Mr. President, in our class meeting this morning one of our 9th graders raised her hand. “Well, I was thinking about how wherever I look I see someone like the Kardashians or other celebrities. It’s every where. It just comes into me. And then last night I couldn’t sleep. So I asked my mom to read to me. And she read me the poem, “The Ox Cart Man.” And I was wondering how it has come to be that I know so much about something so dumb and unimportant like the Kardashians but I don’t even know the name of the guy who wrote that poem.”
“The guy is Donald Hall,” I told her. “But why do you know so much about the Kardashians?”
“I don’t know. It’s just everywhere.”
“Who are the Kardashians?” asked Henry, a 7th grader who spends a large part of his time thinking about inventions and lasers.
“Don’t worry about it,” someone called out. “You don’t want to know.”
Someone else answered. “They’re dumb celebrities who’re famous for breaking up with their boy friends and getting DUIs. You read about them in the magazines in the check-out aisle.”
“Oh,” Henry responded, clearly disappointed. I thought to myself: My god, what kind world are we making?
“Do you any of you guys know any car insurance companies?” I asked.
Their hands went up as they shouted: “State Farm! The General! Progressive! Liberty Mutual! Geico!”
Of course, none of them even drive. But clearly the forces of advertising and mass communication have already imprinted them.
“Can any of you say a line from Shakespeare’s plays?” I asked.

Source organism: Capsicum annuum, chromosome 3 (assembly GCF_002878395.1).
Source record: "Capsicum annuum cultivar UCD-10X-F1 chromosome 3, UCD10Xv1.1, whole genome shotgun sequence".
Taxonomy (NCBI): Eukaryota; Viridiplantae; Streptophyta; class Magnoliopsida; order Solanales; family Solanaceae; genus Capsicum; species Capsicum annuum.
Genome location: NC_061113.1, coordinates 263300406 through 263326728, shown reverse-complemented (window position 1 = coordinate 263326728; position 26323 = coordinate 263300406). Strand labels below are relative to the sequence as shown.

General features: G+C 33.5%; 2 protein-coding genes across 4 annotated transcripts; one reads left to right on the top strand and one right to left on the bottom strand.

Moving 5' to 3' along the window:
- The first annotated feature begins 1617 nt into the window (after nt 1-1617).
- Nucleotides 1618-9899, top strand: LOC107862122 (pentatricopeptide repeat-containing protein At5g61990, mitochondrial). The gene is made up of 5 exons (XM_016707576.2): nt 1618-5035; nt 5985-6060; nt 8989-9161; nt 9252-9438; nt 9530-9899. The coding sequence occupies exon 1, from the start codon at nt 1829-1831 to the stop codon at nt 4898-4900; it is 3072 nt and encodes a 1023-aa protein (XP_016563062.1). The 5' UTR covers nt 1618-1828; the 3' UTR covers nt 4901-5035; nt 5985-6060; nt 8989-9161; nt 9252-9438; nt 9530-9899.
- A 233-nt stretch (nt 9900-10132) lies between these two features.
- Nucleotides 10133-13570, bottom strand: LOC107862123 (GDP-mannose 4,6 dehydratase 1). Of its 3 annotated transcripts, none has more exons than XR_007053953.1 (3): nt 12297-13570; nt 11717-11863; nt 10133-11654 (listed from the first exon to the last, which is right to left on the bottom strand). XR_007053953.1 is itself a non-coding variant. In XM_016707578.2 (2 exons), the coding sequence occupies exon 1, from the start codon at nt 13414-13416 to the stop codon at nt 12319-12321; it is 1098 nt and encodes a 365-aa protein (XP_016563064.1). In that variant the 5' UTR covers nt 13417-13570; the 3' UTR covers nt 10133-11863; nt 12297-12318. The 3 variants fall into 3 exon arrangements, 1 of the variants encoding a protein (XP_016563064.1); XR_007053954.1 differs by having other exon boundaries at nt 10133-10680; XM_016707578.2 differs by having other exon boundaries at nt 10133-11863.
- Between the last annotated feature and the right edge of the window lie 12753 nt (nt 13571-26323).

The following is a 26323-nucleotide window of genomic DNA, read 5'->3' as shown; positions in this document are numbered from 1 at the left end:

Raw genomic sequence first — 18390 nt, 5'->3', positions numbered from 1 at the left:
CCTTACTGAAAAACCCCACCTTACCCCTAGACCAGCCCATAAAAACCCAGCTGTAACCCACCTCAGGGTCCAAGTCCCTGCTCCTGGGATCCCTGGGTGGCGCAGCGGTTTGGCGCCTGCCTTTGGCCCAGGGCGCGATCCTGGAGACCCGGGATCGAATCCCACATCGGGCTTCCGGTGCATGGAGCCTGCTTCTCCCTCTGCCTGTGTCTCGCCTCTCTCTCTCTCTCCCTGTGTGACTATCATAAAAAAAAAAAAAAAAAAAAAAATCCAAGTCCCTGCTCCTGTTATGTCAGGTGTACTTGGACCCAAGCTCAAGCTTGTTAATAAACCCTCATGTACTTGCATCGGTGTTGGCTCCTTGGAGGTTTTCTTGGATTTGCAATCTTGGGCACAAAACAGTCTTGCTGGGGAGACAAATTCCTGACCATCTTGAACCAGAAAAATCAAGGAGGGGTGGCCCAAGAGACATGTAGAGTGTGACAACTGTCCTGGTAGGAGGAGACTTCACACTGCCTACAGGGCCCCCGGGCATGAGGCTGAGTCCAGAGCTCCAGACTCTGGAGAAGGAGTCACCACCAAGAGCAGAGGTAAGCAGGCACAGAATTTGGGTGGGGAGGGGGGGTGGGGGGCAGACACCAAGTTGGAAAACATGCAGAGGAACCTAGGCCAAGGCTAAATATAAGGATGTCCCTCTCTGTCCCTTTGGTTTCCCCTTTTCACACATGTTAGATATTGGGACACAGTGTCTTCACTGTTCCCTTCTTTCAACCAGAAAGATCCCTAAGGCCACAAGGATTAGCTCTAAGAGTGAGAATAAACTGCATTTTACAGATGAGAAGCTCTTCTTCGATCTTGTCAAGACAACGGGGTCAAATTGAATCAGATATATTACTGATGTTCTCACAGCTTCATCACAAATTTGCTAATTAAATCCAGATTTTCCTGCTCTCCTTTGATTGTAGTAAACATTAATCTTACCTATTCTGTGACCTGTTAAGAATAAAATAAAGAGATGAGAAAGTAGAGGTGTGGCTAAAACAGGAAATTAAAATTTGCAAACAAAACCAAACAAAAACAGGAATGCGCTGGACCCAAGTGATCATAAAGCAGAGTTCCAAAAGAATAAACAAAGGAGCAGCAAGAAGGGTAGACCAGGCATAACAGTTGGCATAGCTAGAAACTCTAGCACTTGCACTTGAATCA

Wren tentatively waved her hand.
“‘I challenge you to a battle of the wits,'” I quoted. “‘But I see that you are unarmed.’ That’s a Shakespearian put-down.”
“Very funny, Tal.”
Many years ago at our school the students instituted a policy that every morning one of them would pick out and read a poem to start the day. A number of our students carry around poems in their binders to have ready at a moment’s notice. Some folks feel safe carrying a gun openly. We feel a poem is more useful.
Over time my students begin to learn the difference between common speech and musical speech; the difference between meaningless words and those that come from the soul. They learn about the power of language to express love, anguish, despair, and hope. They learn that truth does not come from advertising slogans, gossip, or 140 character salvos.
So I ask you now: Are you prepared this morning? Did you bring your poem? Do you have a poem you would read to your lover or a child? Do you have one you clutch to your heart, one that you’ll live by, that says the unsayable? Would you stake your life to those words?
I am thinking of my student, who did her homework last night. She is poised at the threshold of adulthood, but still unable to sleep on a Wednesday night. She’s not sure how to quiet her mind.
“Mom, can you read me something?”
“Sure I can, honey.”
She is curled up on the couch by the wood stove. The Kardashians and the tastemakers have gone to their dreams. Now she’s listening to her mother read the poem. She’s thinking about a New Hampshire hill farmer stitching harness, counting seed potatoes, tasting the honey in the combs.